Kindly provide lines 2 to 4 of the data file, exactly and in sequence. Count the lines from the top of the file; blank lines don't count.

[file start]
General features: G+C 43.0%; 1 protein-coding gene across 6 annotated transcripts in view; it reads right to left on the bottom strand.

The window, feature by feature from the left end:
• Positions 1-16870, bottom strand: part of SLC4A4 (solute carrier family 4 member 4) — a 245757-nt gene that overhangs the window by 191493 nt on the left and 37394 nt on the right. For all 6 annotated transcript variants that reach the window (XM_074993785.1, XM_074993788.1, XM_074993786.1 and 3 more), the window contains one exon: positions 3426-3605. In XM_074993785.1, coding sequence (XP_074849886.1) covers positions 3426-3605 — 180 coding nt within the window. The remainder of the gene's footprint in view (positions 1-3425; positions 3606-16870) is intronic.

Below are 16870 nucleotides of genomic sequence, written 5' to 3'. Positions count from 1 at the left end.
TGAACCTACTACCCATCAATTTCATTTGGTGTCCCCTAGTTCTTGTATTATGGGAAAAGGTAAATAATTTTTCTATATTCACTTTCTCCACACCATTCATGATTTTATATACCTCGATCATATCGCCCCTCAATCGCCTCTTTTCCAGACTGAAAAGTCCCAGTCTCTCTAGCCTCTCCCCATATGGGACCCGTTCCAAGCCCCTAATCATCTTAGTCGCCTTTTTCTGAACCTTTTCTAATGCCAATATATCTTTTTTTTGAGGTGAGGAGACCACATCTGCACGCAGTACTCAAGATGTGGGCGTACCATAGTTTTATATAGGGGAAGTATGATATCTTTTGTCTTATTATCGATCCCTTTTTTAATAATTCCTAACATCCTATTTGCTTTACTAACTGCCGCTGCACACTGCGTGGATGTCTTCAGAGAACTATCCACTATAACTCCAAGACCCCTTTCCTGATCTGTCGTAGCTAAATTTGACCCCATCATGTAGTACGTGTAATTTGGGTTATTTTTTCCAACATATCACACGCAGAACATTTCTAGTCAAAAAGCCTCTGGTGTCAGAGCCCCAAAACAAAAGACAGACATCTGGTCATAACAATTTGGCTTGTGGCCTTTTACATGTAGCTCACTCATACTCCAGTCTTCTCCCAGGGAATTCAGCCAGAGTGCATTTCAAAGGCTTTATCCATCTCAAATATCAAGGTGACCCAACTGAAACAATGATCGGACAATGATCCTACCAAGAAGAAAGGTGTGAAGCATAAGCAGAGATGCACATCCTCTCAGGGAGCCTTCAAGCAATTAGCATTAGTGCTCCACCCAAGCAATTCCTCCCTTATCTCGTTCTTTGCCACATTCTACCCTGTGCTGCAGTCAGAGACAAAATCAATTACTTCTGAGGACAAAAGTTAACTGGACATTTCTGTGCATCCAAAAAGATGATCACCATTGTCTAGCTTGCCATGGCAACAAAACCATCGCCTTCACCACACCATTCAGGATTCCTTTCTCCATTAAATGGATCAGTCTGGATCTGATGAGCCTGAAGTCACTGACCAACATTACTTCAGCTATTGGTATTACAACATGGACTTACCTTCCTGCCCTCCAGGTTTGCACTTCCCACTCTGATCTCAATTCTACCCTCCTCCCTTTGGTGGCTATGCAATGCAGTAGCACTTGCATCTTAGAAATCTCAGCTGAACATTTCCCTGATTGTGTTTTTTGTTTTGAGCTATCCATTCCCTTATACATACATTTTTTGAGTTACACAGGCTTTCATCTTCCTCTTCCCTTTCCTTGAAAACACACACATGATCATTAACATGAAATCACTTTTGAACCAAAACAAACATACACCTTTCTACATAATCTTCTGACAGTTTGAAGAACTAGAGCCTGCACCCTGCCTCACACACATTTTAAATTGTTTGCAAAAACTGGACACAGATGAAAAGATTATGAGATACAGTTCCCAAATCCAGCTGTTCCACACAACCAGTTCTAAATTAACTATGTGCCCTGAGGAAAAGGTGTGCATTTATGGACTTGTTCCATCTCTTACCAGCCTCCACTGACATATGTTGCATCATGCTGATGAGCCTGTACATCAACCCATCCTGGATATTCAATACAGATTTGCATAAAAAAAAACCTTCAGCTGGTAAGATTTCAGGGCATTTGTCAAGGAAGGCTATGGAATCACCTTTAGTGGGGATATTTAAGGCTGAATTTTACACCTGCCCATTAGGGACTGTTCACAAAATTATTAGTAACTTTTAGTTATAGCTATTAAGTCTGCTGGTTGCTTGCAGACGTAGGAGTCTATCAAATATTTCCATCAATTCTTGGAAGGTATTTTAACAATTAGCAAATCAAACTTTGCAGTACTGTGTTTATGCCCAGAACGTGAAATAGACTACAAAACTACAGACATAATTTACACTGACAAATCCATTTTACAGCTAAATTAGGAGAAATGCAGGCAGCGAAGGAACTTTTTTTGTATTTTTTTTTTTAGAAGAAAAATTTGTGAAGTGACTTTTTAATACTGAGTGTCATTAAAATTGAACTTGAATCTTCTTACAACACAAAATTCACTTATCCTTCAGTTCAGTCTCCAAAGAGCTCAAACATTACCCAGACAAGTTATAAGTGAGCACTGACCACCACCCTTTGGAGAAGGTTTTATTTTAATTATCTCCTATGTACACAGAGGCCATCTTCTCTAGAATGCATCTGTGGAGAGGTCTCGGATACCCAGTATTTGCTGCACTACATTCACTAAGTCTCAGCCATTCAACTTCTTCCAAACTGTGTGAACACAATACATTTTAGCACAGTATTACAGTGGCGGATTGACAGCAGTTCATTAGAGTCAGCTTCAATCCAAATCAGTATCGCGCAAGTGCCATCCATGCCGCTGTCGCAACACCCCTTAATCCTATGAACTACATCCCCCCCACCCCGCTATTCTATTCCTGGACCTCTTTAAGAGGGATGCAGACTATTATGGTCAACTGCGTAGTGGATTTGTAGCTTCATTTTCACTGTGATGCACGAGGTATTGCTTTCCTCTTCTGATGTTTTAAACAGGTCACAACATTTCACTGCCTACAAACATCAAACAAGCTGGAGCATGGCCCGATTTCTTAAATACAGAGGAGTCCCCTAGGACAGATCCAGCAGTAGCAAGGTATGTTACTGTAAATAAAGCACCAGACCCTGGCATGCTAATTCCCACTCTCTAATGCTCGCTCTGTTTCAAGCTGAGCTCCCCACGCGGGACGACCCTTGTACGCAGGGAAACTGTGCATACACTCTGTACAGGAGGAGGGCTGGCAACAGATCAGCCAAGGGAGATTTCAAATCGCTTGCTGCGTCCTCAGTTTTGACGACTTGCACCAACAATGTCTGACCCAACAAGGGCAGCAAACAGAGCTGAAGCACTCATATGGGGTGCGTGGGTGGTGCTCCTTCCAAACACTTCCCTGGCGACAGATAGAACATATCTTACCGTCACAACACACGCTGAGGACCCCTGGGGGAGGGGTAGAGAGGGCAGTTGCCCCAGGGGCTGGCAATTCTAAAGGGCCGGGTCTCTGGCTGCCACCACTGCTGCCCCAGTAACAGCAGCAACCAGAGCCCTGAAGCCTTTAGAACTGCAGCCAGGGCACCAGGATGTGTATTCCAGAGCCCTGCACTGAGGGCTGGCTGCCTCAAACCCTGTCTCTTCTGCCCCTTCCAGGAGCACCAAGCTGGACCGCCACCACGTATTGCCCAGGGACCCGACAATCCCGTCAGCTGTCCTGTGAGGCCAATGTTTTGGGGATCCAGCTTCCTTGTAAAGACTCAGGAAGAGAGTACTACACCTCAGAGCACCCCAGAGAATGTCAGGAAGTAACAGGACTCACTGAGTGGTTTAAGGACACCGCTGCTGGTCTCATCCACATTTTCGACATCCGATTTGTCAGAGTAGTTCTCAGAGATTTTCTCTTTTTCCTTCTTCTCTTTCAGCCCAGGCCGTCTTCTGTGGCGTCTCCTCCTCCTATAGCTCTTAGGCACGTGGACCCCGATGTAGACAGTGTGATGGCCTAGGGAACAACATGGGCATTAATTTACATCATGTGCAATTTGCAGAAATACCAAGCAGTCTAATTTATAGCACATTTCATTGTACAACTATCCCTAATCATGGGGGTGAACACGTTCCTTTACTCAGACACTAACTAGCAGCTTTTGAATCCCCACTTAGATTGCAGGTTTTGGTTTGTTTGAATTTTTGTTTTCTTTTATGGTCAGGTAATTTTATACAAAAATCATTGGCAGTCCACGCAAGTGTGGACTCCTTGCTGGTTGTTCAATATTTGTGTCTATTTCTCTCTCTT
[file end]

The window, feature by feature from the left end:
• Positions 1-16870, bottom strand: part of SLC4A4 (solute carrier family 4 member 4) — a 245757-nt gene that overhangs the window by 191493 nt on the left and 37394 nt on the right. For all 6 annotated transcript variants that reach the window (XM_074993785.1, XM_074993788.1, XM_074993786.1 and 3 more), the window contains one exon: positions 3426-3605. In XM_074993785.1, coding sequence (XP_074849886.1) covers positions 3426-3605 — 180 coding nt within the window. The remainder of the gene's footprint in view (positions 1-3425; positions 3606-16870) is intronic.

Below are 16870 nucleotides of genomic sequence, written 5' to 3'. Positions count from 1 at the left end.